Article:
Law School Discussion

My chances

Re: My chances
« Reply #10 on: August 15, 2012, 03:20:17 PM »
As I said before, work experience (especially non-legal) will be a soft factor at best. If you are on the cusp it may help push you into the "admit" category.  The main point, though, is that you need to be numerically competitive in order for the soft factors to count. I had nearly ten years of legal and scientific career experience when I applied. My resume was many magnitudes stronger than the average 22 year old applicant who worked at Quizno's for a semester. Nonetheless, my offers of admission and denials were totally predictable based on GPA/LSAT alone.

A high (or low) LSAT score will make your resume almost irrelevant. I know that's not especially encouraging, but it seems to be true. 


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Re: My chances
« Reply #11 on: August 15, 2012, 03:50:11 PM »
This may be a bit of a rant, but nonetheless.

The LSAT drives everything.  It's crap, but it's true.  Law School Rankings matter, because law school rankings play a significant factor in both the incoming class and the interest of employers.  Schools understand this, so they play the rankings game. 

Here is how the ranking is calculated:

As you can probably see, the ranking system is incestuous.   Employers hire from the school with the best students, the best students go to the school with the best employment prospects, and the schools that pump out the most prestigious lawyers get the best peer assessment. 
As rankings go up, students and employers are attracted to the school.  But its pretty clear that what everyone wants are the best students (not necessarily the best-trained students)  Because the scores are relatively tight between #25 and #75, every point matters, and admissions offices have little immediate incentive to bring in someone with a good career.  They'll use those "soft" factors as a tiebreaker, but they will almost always choose a 163/3.6 with a job at quiznos over a 158/3.1 with an impressive management career.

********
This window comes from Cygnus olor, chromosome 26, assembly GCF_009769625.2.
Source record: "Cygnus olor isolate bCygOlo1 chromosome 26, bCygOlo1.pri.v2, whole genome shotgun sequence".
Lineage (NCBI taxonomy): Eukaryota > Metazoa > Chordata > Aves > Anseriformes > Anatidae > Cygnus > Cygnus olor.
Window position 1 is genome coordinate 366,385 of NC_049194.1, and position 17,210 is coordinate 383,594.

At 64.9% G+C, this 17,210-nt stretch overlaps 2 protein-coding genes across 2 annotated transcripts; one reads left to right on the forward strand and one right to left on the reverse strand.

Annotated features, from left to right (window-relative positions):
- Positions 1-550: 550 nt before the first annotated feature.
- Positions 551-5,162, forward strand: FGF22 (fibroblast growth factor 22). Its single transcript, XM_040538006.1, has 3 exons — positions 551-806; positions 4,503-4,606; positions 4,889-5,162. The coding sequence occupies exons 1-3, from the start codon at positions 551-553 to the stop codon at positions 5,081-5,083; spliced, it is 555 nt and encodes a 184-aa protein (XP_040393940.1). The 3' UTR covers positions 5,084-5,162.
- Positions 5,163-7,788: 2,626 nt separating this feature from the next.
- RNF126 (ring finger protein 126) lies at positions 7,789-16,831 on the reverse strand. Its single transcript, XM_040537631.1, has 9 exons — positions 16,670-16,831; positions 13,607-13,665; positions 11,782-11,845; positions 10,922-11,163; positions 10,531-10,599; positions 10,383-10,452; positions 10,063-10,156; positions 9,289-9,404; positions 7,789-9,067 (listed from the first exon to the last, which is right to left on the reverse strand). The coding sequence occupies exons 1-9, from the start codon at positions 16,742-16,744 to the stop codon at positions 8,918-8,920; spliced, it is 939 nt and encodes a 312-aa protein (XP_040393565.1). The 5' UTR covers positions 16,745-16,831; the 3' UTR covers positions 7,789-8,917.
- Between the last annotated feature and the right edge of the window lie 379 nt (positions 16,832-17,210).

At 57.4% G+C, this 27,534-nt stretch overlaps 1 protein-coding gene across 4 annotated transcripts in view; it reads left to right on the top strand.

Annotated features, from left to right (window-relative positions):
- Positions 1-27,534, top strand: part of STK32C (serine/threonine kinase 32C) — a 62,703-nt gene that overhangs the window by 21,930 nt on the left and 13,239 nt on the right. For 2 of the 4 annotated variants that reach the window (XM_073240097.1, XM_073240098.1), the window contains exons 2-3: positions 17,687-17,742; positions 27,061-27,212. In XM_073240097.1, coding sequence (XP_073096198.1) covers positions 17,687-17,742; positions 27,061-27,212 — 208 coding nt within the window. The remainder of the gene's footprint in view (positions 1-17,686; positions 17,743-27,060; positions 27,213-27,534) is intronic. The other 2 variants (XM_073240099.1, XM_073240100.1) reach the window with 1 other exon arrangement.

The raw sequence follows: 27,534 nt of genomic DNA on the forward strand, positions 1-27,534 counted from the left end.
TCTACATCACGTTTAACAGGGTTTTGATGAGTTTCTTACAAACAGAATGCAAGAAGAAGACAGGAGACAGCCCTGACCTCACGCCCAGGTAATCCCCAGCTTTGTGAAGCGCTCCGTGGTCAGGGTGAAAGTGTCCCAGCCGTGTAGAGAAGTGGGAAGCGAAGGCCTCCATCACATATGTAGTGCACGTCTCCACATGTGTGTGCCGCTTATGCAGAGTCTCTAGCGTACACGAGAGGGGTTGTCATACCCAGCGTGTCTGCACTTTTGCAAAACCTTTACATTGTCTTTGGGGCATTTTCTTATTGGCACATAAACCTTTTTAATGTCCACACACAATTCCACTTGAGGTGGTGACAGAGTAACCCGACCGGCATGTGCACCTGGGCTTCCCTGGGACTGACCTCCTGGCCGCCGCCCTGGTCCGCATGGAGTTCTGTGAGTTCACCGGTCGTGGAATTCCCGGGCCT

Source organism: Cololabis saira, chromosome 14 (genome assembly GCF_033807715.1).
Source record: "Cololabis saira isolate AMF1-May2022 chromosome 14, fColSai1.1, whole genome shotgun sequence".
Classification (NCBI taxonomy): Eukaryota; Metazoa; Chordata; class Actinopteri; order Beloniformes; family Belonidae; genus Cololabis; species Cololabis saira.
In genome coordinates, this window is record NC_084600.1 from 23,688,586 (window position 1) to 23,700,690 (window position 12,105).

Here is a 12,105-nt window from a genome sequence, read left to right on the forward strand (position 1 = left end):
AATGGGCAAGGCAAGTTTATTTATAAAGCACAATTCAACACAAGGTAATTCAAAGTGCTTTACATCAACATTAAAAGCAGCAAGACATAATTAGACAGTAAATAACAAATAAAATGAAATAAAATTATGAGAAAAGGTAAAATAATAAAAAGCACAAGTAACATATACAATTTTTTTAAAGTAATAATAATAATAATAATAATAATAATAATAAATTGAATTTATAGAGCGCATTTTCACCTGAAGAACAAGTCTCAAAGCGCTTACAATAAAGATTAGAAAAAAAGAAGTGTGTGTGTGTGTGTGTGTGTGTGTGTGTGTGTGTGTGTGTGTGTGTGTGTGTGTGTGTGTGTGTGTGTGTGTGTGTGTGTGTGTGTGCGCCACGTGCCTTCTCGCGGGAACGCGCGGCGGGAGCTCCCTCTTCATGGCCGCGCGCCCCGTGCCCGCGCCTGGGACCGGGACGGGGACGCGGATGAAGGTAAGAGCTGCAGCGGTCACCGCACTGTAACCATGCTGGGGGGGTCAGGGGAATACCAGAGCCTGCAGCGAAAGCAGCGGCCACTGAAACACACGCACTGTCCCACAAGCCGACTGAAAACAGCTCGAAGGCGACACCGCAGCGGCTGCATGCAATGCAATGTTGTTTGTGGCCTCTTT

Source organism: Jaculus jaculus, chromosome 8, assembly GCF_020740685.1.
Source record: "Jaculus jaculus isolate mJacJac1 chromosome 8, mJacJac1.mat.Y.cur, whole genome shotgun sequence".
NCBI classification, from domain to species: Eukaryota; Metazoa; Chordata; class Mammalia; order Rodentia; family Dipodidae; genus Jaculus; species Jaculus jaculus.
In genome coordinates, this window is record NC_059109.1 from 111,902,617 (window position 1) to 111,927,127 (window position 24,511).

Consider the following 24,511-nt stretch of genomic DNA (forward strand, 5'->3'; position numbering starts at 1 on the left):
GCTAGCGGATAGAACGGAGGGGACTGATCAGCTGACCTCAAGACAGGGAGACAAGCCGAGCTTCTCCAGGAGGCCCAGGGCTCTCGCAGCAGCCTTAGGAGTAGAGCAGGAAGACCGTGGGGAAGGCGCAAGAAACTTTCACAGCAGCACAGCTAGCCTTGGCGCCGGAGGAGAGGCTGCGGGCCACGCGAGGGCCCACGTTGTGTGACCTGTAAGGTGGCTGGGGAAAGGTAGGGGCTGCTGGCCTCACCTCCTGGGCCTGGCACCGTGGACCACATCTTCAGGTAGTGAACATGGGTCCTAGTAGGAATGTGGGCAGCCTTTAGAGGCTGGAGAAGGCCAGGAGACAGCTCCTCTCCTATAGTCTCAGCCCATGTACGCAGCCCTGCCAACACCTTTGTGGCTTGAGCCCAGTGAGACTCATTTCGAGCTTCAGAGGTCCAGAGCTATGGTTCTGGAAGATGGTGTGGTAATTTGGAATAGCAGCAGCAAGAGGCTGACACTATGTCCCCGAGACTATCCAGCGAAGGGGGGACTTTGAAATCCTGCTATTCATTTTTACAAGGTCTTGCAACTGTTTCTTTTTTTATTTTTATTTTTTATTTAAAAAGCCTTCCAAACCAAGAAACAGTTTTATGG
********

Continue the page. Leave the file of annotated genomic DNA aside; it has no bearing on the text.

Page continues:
I think the main reason why is that employers and schools are terrible at evaluating experience.  Resume's, recommendations, and references are so unreliable and almost always inflated.  Work ethic changes over time as well.  Virtually all of the decision makers go for the "hard" factors because they are easier to evaluate and they have an impact on rankings.

Re: My chances
« Reply #12 on: August 16, 2012, 03:03:04 PM »
Good thing I go to UNLV... Where I can take classes like Old World Wines, New World Wines, Beers and Spirits... And it counts as upper division electives. I really do appreciate everyone's insight in this conversation!